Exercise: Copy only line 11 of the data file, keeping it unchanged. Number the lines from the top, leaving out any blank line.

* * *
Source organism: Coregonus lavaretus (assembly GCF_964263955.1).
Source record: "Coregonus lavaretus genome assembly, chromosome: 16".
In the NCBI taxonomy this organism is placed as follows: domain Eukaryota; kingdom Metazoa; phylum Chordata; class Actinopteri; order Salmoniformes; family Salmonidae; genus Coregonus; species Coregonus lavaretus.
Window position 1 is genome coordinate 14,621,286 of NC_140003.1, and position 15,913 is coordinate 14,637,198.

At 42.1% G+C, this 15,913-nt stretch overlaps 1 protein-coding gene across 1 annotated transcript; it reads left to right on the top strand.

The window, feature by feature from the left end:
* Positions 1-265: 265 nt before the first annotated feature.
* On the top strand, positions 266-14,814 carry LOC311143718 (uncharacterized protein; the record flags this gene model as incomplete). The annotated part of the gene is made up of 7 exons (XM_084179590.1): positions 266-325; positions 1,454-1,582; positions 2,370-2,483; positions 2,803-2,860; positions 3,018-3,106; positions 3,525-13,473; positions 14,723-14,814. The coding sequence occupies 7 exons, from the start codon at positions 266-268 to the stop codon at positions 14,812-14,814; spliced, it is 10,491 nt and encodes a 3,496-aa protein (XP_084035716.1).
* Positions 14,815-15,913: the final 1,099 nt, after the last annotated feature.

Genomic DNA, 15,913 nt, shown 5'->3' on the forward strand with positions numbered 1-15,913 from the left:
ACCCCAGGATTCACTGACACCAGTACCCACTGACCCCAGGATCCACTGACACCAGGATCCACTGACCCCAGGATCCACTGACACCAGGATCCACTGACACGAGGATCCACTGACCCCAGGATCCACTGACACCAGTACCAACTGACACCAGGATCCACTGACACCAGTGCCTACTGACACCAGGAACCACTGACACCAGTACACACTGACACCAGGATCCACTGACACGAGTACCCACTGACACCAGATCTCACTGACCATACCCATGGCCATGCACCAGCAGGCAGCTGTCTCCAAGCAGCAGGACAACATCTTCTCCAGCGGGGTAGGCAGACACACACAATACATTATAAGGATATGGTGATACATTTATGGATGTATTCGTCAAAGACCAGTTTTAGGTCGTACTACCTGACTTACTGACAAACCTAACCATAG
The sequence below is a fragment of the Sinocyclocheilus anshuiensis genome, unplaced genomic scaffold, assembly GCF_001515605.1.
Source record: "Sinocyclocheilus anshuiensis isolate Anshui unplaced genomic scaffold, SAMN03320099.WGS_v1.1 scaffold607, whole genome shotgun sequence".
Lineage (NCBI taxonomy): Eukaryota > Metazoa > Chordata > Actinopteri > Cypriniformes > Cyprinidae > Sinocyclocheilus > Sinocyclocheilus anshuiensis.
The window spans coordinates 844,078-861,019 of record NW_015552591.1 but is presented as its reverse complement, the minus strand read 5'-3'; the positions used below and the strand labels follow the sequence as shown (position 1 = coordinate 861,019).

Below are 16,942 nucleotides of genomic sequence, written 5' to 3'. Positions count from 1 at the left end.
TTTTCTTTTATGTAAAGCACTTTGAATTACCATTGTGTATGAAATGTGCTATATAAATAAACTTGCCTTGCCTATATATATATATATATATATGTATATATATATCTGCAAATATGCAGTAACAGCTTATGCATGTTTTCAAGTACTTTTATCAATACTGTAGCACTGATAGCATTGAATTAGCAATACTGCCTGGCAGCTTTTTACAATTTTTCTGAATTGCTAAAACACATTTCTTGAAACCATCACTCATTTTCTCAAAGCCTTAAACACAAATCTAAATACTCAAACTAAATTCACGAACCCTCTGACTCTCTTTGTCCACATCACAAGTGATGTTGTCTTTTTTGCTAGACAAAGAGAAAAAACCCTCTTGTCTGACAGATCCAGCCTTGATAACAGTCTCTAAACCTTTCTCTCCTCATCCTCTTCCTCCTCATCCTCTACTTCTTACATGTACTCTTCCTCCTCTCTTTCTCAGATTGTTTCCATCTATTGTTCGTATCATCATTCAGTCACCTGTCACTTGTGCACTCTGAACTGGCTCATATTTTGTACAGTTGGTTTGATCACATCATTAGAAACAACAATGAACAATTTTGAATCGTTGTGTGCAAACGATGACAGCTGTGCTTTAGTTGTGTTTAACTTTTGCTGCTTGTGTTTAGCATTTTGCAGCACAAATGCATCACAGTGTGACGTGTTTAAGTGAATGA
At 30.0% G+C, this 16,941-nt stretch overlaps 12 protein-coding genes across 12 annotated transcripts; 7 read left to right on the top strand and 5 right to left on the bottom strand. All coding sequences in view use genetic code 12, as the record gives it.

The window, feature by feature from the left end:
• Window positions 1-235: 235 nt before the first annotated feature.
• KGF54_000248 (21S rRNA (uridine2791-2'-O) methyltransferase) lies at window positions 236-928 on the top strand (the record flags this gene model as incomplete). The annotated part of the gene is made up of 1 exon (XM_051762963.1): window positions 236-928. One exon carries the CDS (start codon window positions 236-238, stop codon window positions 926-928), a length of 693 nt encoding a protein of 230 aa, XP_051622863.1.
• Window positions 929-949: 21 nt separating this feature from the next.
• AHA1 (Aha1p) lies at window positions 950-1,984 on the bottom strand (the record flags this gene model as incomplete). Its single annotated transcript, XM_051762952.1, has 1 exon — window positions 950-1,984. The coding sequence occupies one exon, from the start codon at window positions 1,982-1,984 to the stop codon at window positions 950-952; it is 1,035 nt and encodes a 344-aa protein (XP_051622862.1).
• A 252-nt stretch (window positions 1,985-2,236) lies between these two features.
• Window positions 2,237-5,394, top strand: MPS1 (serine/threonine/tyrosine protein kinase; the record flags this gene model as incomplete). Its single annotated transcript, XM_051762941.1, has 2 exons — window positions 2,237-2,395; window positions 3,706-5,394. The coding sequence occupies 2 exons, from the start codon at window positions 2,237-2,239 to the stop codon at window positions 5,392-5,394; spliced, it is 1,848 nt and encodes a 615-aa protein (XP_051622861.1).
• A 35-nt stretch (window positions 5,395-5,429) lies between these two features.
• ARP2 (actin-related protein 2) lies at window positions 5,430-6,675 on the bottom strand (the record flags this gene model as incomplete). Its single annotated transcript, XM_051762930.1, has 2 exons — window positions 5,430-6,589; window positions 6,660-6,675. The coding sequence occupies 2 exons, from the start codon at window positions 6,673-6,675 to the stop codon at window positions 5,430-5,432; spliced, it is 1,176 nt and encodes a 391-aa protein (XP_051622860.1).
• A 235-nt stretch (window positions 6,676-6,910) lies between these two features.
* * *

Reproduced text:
ACCCCAGGATTCACTGACACCAGTACCCACTGACCCCAGGATCCACTGACACCAGGATCCACTGACCCCAGGATCCACTGACACCAGGATCCACTGACACGAGGATCCACTGACCCCAGGATCCACTGACACCAGTACCAACTGACACCAGGATCCACTGACACCAGTGCCTACTGACACCAGGAACCACTGACACCAGTACACACTGACACCAGGATCCACTGACACGAGTACCCACTGACACCAGATCTCACTGACCATACCCATGGCCATGCACCAGCAGGCAGCTGTCTCCAAGCAGCAGGACAACATCTTCTCCAGCGGGGTAGGCAGACACACACAATACATTATAAGGATATGGTGATACATTTATGGATGTATTCGTCAAAGACCAGTTTTAGGTCGTACTACCTGACTTACTGACAAACCTAACCATAG